After reading this article, I am more than ever convinced that the answer is a big resounding YES.
"It’s not a rape movie," Fanning said Tuesday. "That’s not even the point of the film."
The disturbing scene lasts a few minutes but is not graphic. There is no nudity, the scene is very darkly lit and only Fanning’s face and hand are shown.
Kampmeier said it took her a decade to get the film made, largely because of the rape scene, but cutting it was a compromise she was unwilling to make.
"This issue is so silenced in our society. There are a lot of women who are alone with this story," she said.
"When you’re shooting a film, it’s the images you line up next to each other that create a story," Kampmeier said. "If you have a hand hitting the ground, Dakota screaming ‘stop’ and you see a zipper unzip — that creates a rape."
Ted Baehr, chairman of the Christian Film and Television Commission and publisher of the Web site movieguide.org, claims "Hounddog" breaks federal child-pornography law. He said the law covers material that "appears" to show minors engaging in sexually explicit conduct.
"Even if they’re not actually performing the explicit act, we are dealing with a legal issue here," he said.
Baehr said Fanning is being exploited in the film, and that it should be considered an outrage.
"Children at 12 do not have the ability to make the types of decisions that we’re talking about here," he said. "If we’re offended by some comedian’s racial slur, why aren’t we offended by somebody taking advantage of a 12-year-old child?"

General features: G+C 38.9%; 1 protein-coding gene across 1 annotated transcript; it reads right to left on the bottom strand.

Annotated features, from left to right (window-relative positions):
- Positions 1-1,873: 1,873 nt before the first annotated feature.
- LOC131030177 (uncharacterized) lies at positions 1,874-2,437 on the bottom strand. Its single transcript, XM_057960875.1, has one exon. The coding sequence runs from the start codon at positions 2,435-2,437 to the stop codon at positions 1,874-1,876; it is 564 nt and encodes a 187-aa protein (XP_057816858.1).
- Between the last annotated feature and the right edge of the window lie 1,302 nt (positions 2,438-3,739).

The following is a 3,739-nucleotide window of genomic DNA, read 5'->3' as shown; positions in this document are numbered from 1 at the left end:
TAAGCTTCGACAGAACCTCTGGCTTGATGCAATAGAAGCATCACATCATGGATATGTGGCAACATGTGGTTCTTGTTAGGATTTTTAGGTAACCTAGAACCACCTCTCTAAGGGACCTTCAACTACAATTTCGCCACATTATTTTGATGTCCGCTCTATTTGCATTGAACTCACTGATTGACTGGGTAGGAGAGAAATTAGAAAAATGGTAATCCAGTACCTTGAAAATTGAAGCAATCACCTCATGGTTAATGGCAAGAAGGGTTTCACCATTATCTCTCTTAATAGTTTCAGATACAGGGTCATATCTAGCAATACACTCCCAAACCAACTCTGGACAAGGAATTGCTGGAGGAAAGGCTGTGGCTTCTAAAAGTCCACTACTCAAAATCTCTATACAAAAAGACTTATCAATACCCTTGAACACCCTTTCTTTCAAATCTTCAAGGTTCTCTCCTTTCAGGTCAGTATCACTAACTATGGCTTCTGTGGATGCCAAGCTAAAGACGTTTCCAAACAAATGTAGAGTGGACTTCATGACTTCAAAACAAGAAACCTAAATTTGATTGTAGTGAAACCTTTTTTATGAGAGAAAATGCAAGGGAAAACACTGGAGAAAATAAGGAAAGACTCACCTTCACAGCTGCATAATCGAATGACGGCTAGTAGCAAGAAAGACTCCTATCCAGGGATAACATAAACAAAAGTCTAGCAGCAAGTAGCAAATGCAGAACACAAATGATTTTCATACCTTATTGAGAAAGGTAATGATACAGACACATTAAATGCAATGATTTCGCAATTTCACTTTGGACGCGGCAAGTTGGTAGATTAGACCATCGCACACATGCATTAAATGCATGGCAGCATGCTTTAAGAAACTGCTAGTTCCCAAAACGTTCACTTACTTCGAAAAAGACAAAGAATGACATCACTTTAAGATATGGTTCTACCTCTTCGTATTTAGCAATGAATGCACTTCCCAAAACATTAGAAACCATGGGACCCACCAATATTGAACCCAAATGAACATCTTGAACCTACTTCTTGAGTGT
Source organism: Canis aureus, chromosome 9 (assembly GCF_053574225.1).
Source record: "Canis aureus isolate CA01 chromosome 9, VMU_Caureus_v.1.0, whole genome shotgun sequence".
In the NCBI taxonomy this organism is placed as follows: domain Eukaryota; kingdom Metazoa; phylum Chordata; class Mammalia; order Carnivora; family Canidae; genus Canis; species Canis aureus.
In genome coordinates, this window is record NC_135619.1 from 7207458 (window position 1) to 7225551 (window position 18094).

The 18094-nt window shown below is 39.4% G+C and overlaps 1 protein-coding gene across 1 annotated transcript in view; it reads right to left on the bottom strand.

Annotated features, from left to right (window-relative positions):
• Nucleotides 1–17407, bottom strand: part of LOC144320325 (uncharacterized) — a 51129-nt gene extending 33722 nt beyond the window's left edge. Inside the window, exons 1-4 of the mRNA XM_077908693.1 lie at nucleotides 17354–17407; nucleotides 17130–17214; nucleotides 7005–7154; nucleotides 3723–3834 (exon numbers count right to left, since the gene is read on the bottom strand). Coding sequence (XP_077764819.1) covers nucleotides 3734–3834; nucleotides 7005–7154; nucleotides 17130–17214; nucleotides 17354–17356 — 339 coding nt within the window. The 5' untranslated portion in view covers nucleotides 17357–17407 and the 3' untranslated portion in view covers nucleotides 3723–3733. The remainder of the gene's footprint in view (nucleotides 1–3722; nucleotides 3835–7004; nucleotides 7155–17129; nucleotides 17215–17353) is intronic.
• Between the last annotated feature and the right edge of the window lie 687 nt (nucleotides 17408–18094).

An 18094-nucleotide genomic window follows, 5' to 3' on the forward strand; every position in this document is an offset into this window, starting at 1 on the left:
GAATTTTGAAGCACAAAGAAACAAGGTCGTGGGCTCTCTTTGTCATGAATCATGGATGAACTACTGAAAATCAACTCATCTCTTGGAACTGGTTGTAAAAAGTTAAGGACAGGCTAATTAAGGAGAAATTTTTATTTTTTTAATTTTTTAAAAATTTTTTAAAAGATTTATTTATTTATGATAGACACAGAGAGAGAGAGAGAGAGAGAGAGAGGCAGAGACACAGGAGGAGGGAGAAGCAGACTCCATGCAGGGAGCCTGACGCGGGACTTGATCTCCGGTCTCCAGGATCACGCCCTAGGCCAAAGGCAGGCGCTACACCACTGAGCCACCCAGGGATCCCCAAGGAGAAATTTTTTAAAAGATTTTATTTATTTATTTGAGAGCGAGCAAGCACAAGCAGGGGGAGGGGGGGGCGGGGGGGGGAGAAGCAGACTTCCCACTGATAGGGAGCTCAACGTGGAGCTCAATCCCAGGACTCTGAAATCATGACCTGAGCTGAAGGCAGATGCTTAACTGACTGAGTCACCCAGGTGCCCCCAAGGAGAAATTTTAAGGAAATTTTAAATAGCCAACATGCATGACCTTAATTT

Two other children perform in the film. Cody Hanford plays Buddy, and Isabelle Fuhrman plays a girl nicknamed "Grasshopper."
Kampmeier said she talked with the children and their parents but didn’t go into great detail with the young actors about the content.
"I didn’t have to articulate to Cody and Isabelle the psychological elements that were going on in this film," she said. "I used images to tell the story. I didn’t manipulate these children or explain to these children what was going on."
Fanning said she and Kampmeier talked for months before the film was shot and spent a day painting pottery together and discussing the story.
"It’s not really happening," Fanning said of a rape. "It’s a movie, and it’s called acting. I’m not going through anything. Cody and Isabelle aren’t going through anything, their characters are.
"And for me, when it’s done it’s done," she said. "I don’t even think about it anymore."
Sundance director Geoffrey Gilmore said independent filmmakers should pursue sensitive subject matter.
"I feel the mission and very nature of what Sundance is about is to provide a platform for that," he said.
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